1st Advancing Mass Spectrometry for Biophysics and Structural Biology Conference Launches at UM

AMS Conference photograph, 116 scientists from 9 different countries were represented at the kick-off meeting at UM July 28th- Aug 1st.

From July 28th to August 1st,  The University of Michigan Department of Chemistry played host to a new scientific conference that seeks to bridge the growing needs of the biopharmaceutical industry with the an emerging area of academic research focused on an area of research known as ‘gas-phase structural biology’.

The new conference is called Advancing Mass Spectrometry for Biophysics and Structural Biology (or AMS for short), and featured 47 oral presentations and 69 posters contributed from an international group of 116 scientists representing 9 different countries.

Brandon Ruotolo, Associate Professor in the UM Chemistry Department, served as conference organizer and chair for the 2017 meeting.

The first AMS meeting covered a range of topics concerned with the development of new mass spectrometry tools capable of rapidly capturing the 3D structures and stabilities of large biomolecules present within complex mixtures at low levels.

Such technologies are of growing importance to the biopharmaceutical industry, a sector that is producing an ever increasing number of therapeutics based on large protein vehicles, an endeavor that currently represents a $60 Billion research investment in that industry.

The 2019 AMS meeting will take place in Amherst MA, at the University of Massachusetts.

More information about the meeting can be found here.

Join us at AMS 2017

Advancing Mass Spectrometry for Biophysics and Structural Biology is being held at Ann Arbor this July! Join us to have a great time discussing exciting new research as well as indulging in fun activities in Ann Arbor, Michigan. The deadline for registration and abstract submission is June 16th. Click here for more details on the conference.

Protein structure and integrative modeling with ion mobility mass spectrometry explained using legos

by Sugyan Dixit (3rd year graduate student) and Sarah Fantin (2nd year graduate student)

On Tuesday, April 4th 2017, a collaborative effort between CSIE|UM, a graduate students/postdoctoral fellows led professional development group, and the Ann Arbor Hands on Museum, a local interactive science, math, and technology museum for children, put forward several activities and demos from different research groups at UM chemistry department. This event was the last event in a four part series called “Science for the Public” promoting understanding of scientific research to the general public.

Our lab put together a fun demo titled “Lego Fragmentation” to explain the public about the structure and function of proteins/protein complexes in general as well as give an idea of how we use ion mobility mass spectrometry (IM-MS) as a platform to study protein structure. There were two parts to this demo: 1) building a helix structure using the legos and 2) solving lego puzzles to correctly put together a structure. Several kids came over to play with legos and almost everyone tried to build the helix structure. This activity was aimed at introducing structure of peptides/proteins in a very simplistic manner.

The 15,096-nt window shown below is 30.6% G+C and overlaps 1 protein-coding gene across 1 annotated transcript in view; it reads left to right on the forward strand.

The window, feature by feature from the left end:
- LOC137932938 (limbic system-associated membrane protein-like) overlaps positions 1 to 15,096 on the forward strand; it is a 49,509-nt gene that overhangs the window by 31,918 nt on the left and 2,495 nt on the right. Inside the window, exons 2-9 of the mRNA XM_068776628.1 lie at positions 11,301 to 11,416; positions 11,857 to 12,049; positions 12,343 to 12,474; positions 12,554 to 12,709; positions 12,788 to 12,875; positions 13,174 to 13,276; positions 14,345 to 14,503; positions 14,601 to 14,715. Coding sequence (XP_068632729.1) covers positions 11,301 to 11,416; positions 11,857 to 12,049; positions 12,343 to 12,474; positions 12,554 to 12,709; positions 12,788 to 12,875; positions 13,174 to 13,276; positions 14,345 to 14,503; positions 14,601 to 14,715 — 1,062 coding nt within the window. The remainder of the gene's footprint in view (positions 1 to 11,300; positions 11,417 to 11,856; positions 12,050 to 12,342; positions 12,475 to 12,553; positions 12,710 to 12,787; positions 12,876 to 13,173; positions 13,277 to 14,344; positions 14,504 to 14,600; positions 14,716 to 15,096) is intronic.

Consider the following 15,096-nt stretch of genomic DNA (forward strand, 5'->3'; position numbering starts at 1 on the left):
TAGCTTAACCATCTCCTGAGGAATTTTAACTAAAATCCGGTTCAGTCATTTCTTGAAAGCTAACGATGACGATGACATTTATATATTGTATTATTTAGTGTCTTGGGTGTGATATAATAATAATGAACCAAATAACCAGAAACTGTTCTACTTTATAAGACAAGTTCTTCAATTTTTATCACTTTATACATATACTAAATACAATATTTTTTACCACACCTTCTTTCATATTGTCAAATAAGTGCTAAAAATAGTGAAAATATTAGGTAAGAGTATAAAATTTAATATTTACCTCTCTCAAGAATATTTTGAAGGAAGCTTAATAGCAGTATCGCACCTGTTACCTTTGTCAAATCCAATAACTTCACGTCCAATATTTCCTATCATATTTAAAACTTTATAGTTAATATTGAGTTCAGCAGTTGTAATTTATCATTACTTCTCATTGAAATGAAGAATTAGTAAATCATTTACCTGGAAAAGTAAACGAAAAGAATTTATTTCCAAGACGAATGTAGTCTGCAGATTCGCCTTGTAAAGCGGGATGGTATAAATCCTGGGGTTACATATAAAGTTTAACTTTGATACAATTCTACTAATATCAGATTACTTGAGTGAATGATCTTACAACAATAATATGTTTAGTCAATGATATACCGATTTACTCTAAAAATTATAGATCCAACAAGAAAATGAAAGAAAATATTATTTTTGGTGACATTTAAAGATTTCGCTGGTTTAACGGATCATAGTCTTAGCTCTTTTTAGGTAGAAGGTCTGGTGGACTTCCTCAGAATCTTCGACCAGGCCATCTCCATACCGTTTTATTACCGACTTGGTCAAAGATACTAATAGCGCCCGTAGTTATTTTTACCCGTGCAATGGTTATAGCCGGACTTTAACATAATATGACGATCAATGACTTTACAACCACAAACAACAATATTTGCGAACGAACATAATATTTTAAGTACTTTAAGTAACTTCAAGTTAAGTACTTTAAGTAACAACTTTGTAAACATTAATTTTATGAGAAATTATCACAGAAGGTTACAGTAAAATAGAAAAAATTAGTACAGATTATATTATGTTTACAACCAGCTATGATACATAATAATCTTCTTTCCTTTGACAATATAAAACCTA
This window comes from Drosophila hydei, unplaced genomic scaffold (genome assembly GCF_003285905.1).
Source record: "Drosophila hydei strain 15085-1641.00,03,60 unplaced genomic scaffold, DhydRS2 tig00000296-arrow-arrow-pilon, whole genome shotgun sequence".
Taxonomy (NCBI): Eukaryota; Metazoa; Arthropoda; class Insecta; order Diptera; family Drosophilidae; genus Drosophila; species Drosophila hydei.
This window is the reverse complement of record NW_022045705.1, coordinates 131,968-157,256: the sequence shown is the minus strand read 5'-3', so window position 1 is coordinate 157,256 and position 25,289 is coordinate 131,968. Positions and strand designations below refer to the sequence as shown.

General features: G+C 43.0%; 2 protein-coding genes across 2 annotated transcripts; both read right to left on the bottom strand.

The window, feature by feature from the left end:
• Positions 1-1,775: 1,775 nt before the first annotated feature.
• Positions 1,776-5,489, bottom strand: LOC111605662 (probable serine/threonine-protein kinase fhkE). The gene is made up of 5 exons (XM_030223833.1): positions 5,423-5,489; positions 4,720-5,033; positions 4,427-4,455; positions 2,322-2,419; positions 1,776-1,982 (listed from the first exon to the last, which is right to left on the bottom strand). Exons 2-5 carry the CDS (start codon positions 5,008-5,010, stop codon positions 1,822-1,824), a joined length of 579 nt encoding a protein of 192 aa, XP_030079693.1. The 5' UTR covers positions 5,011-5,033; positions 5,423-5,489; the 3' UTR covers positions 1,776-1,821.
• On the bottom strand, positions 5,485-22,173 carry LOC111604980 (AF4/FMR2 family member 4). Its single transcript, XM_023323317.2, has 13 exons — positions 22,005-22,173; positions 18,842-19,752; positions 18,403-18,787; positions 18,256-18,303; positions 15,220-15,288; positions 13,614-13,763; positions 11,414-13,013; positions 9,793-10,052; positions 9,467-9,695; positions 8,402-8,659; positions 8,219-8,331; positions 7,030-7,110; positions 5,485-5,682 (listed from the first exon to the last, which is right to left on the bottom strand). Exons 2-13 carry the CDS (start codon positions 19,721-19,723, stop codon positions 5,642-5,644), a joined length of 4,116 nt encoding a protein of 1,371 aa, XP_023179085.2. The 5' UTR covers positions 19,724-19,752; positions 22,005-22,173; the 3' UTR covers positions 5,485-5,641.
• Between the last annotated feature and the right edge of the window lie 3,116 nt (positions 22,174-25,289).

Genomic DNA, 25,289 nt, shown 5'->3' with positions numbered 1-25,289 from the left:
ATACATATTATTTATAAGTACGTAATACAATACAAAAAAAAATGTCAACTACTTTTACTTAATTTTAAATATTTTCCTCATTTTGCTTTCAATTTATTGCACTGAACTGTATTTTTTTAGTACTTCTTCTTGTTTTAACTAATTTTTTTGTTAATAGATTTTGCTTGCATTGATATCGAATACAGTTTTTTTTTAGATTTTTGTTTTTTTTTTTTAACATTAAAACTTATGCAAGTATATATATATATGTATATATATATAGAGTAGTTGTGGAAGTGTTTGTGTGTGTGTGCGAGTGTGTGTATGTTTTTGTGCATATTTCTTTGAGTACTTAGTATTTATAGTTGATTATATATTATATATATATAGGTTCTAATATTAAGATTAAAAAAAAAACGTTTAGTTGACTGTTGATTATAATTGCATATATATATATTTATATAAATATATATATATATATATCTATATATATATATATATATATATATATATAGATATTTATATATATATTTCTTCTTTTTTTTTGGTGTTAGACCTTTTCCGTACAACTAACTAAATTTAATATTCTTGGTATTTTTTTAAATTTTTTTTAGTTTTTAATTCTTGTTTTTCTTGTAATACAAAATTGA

Sarah (on the right) assisting the kid to build helix model with legos.

The second activity, “Lego Fragmentation”, was a bit more challenging as we put together two models of a structure with different breaking points in order for kids to analyze the pieces and put the pieces back to yield two identical models (IM-MS integrative modeling).

Level 3 model. Although they are identical, they have different breaking points yielding different pieces. The task is to analyze the pieces and put together the models as shown here.

We had three levels of difficulty, from easy to hard. Few kids attempted the puzzle. As soon as they got the idea of the puzzle from our easy assembly, they were excited to try the harder levels. Interestingly, the parents participated in solving the puzzle as well.

Sarah (on the right) engaging with parents and kids with helix building and lego puzzle demo.

While kids and parents worked together to build the lego model from its pieces, we got the opportunity to communicate the role of IM-MS integrative modeling in determining protein complexes’ structure and explain the importance of studying protein’s structure and function with the implication on understanding diseases and pathway for finding cure to diseases.


Ruotolo Group at Anachem 2016


Dan, Suggie, Chunyi and Sarah at Anachem 2016. Well done guys!

Congratulations Dan for winning the best oral presentation!

Below are the exciting research topics presented at Anachem from our group.

Daniel Polasky – Chemical modification for improved sequencing and structural analysis of proteins and protein complexes

Sugyan Dixit – Elucidating the structural heterogeneity of biomolecules in the gas phase using traveling wave ion mobility arrival time distributions

Sarah Fantin – Ion mobility mass spectrometry reveals the lipid binding behavior of integral membrane translocator protein

Chunyi Zhao – Ion mobility mass spectrometry investigates the architecture of a modular polyketide synthase